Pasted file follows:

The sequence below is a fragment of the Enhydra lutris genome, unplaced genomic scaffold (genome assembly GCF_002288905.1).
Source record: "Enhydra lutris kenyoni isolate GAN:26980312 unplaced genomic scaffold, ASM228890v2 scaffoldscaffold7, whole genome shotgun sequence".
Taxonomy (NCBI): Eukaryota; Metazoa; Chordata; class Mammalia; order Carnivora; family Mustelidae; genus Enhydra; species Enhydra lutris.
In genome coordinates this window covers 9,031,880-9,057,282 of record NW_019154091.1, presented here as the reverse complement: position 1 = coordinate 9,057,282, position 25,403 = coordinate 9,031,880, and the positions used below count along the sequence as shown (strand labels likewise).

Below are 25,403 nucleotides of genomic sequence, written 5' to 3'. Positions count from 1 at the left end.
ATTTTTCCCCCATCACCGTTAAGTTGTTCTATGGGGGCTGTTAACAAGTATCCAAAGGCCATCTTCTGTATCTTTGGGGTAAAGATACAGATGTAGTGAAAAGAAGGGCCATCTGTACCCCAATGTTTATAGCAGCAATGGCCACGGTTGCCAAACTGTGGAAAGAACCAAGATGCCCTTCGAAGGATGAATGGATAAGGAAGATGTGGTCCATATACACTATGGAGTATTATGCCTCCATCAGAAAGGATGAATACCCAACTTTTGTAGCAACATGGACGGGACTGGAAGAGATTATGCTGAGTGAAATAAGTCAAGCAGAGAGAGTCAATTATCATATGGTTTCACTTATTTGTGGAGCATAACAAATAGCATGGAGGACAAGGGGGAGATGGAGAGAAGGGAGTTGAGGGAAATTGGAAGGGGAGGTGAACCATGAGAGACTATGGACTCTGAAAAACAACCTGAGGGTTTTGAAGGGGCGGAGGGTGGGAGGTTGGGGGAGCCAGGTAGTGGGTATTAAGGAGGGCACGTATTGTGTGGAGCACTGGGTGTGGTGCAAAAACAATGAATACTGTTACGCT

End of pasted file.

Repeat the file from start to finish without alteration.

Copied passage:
The sequence below is a fragment of the Enhydra lutris genome, unplaced genomic scaffold (genome assembly GCF_002288905.1).
Source record: "Enhydra lutris kenyoni isolate GAN:26980312 unplaced genomic scaffold, ASM228890v2 scaffoldscaffold7, whole genome shotgun sequence".
Taxonomy (NCBI): Eukaryota; Metazoa; Chordata; class Mammalia; order Carnivora; family Mustelidae; genus Enhydra; species Enhydra lutris.
In genome coordinates this window covers 9,031,880-9,057,282 of record NW_019154091.1, presented here as the reverse complement: position 1 = coordinate 9,057,282, position 25,403 = coordinate 9,031,880, and the positions used below count along the sequence as shown (strand labels likewise).

Below are 25,403 nucleotides of genomic sequence, written 5' to 3'. Positions count from 1 at the left end.
ATTTTTCCCCCATCACCGTTAAGTTGTTCTATGGGGGCTGTTAACAAGTATCCAAAGGCCATCTTCTGTATCTTTGGGGTAAAGATACAGATGTAGTGAAAAGAAGGGCCATCTGTACCCCAATGTTTATAGCAGCAATGGCCACGGTTGCCAAACTGTGGAAAGAACCAAGATGCCCTTCGAAGGATGAATGGATAAGGAAGATGTGGTCCATATACACTATGGAGTATTATGCCTCCATCAGAAAGGATGAATACCCAACTTTTGTAGCAACATGGACGGGACTGGAAGAGATTATGCTGAGTGAAATAAGTCAAGCAGAGAGAGTCAATTATCATATGGTTTCACTTATTTGTGGAGCATAACAAATAGCATGGAGGACAAGGGGGAGATGGAGAGAAGGGAGTTGAGGGAAATTGGAAGGGGAGGTGAACCATGAGAGACTATGGACTCTGAAAAACAACCTGAGGGTTTTGAAGGGGCGGAGGGTGGGAGGTTGGGGGAGCCAGGTAGTGGGTATTAAGGAGGGCACGTATTGTGTGGAGCACTGGGTGTGGTGCAAAAACAATGAATACTGTTACGCT